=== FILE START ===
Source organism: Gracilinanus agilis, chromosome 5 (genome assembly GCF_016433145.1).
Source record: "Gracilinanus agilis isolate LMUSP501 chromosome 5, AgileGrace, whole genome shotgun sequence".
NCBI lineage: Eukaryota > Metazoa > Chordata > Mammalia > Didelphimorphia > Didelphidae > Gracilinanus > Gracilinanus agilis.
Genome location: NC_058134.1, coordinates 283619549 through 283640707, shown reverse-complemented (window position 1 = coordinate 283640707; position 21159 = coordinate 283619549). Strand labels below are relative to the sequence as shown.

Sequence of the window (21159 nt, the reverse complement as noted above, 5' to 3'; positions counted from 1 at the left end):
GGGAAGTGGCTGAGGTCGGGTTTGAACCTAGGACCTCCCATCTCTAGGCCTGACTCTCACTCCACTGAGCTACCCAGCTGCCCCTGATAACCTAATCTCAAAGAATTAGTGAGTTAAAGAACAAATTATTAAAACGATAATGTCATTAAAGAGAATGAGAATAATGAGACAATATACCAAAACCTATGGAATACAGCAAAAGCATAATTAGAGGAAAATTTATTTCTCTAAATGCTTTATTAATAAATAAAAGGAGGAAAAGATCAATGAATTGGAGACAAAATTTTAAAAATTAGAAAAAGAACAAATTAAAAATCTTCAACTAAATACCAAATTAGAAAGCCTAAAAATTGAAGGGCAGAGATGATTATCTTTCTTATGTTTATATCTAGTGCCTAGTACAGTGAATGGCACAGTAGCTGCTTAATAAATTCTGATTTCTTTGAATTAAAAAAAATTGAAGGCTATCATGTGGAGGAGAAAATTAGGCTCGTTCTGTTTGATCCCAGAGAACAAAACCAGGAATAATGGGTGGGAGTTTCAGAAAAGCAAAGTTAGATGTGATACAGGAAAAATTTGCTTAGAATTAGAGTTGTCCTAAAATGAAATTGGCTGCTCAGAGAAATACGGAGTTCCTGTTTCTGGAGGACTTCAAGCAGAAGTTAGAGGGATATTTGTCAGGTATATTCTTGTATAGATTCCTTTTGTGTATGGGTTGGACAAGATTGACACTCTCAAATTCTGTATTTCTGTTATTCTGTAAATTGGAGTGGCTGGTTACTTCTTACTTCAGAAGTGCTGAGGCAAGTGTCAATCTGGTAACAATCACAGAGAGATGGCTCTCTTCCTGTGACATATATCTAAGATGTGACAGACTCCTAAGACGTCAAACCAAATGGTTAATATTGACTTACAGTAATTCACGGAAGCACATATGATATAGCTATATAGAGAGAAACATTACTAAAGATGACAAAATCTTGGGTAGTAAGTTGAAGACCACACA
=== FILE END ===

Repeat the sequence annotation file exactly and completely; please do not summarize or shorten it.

Source organism: Gracilinanus agilis, chromosome 5 (genome assembly GCF_016433145.1).
Source record: "Gracilinanus agilis isolate LMUSP501 chromosome 5, AgileGrace, whole genome shotgun sequence".
NCBI lineage: Eukaryota > Metazoa > Chordata > Mammalia > Didelphimorphia > Didelphidae > Gracilinanus > Gracilinanus agilis.
Genome location: NC_058134.1, coordinates 283619549 through 283640707, shown reverse-complemented (window position 1 = coordinate 283640707; position 21159 = coordinate 283619549). Strand labels below are relative to the sequence as shown.

Sequence of the window (21159 nt, the reverse complement as noted above, 5' to 3'; positions counted from 1 at the left end):
GGGAAGTGGCTGAGGTCGGGTTTGAACCTAGGACCTCCCATCTCTAGGCCTGACTCTCACTCCACTGAGCTACCCAGCTGCCCCTGATAACCTAATCTCAAAGAATTAGTGAGTTAAAGAACAAATTATTAAAACGATAATGTCATTAAAGAGAATGAGAATAATGAGACAATATACCAAAACCTATGGAATACAGCAAAAGCATAATTAGAGGAAAATTTATTTCTCTAAATGCTTTATTAATAAATAAAAGGAGGAAAAGATCAATGAATTGGAGACAAAATTTTAAAAATTAGAAAAAGAACAAATTAAAAATCTTCAACTAAATACCAAATTAGAAAGCCTAAAAATTGAAGGGCAGAGATGATTATCTTTCTTATGTTTATATCTAGTGCCTAGTACAGTGAATGGCACAGTAGCTGCTTAATAAATTCTGATTTCTTTGAATTAAAAAAAATTGAAGGCTATCATGTGGAGGAGAAAATTAGGCTCGTTCTGTTTGATCCCAGAGAACAAAACCAGGAATAATGGGTGGGAGTTTCAGAAAAGCAAAGTTAGATGTGATACAGGAAAAATTTGCTTAGAATTAGAGTTGTCCTAAAATGAAATTGGCTGCTCAGAGAAATACGGAGTTCCTGTTTCTGGAGGACTTCAAGCAGAAGTTAGAGGGATATTTGTCAGGTATATTCTTGTATAGATTCCTTTTGTGTATGGGTTGGACAAGATTGACACTCTCAAATTCTGTATTTCTGTTATTCTGTAAATTGGAGTGGCTGGTTACTTCTTACTTCAGAAGTGCTGAGGCAAGTGTCAATCTGGTAACAATCACAGAGAGATGGCTCTCTTCCTGTGACATATATCTAAGATGTGACAGACTCCTAAGACGTCAAACCAAATGGTTAATATTGACTTACAGTAATTCACGGAAGCACATATGATATAGCTATATAGAGAGAAACATTACTAAAGATGACAAAATCTTGGGTAGTAAGTTGAAGACCACACA